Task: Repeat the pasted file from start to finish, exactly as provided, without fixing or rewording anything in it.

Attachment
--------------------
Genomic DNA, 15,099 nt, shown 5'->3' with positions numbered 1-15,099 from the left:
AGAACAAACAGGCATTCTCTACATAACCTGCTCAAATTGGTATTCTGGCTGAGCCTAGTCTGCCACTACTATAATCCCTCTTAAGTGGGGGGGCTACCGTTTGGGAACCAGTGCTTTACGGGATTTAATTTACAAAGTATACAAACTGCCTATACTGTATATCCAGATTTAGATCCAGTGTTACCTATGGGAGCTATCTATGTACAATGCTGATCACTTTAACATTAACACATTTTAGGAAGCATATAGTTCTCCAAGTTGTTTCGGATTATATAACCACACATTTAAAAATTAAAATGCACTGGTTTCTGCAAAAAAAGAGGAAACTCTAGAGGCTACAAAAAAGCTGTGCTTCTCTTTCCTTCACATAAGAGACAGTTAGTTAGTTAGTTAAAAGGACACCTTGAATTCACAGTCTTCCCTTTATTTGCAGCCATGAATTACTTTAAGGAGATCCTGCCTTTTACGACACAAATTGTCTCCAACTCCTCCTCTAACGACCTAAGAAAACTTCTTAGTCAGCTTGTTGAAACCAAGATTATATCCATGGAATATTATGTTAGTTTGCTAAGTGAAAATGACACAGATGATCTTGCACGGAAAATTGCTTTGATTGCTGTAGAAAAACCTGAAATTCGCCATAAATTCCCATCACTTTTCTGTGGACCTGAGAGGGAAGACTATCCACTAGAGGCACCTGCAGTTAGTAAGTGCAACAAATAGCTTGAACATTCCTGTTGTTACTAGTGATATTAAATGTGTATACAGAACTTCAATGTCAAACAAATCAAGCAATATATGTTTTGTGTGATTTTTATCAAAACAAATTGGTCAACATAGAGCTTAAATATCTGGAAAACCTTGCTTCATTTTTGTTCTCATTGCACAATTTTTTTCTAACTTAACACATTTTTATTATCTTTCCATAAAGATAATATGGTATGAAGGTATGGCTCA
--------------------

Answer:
Genomic DNA, 15,099 nt, shown 5'->3' with positions numbered 1-15,099 from the left:
AGAACAAACAGGCATTCTCTACATAACCTGCTCAAATTGGTATTCTGGCTGAGCCTAGTCTGCCACTACTATAATCCCTCTTAAGTGGGGGGGCTACCGTTTGGGAACCAGTGCTTTACGGGATTTAATTTACAAAGTATACAAACTGCCTATACTGTATATCCAGATTTAGATCCAGTGTTACCTATGGGAGCTATCTATGTACAATGCTGATCACTTTAACATTAACACATTTTAGGAAGCATATAGTTCTCCAAGTTGTTTCGGATTATATAACCACACATTTAAAAATTAAAATGCACTGGTTTCTGCAAAAAAAGAGGAAACTCTAGAGGCTACAAAAAAGCTGTGCTTCTCTTTCCTTCACATAAGAGACAGTTAGTTAGTTAGTTAAAAGGACACCTTGAATTCACAGTCTTCCCTTTATTTGCAGCCATGAATTACTTTAAGGAGATCCTGCCTTTTACGACACAAATTGTCTCCAACTCCTCCTCTAACGACCTAAGAAAACTTCTTAGTCAGCTTGTTGAAACCAAGATTATATCCATGGAATATTATGTTAGTTTGCTAAGTGAAAATGACACAGATGATCTTGCACGGAAAATTGCTTTGATTGCTGTAGAAAAACCTGAAATTCGCCATAAATTCCCATCACTTTTCTGTGGACCTGAGAGGGAAGACTATCCACTAGAGGCACCTGCAGTTAGTAAGTGCAACAAATAGCTTGAACATTCCTGTTGTTACTAGTGATATTAAATGTGTATACAGAACTTCAATGTCAAACAAATCAAGCAATATATGTTTTGTGTGATTTTTATCAAAACAAATTGGTCAACATAGAGCTTAAATATCTGGAAAACCTTGCTTCATTTTTGTTCTCATTGCACAATTTTTTTCTAACTTAACACATTTTTATTATCTTTCCATAAAGATAATATGGTATGAAGGTATGGCTCA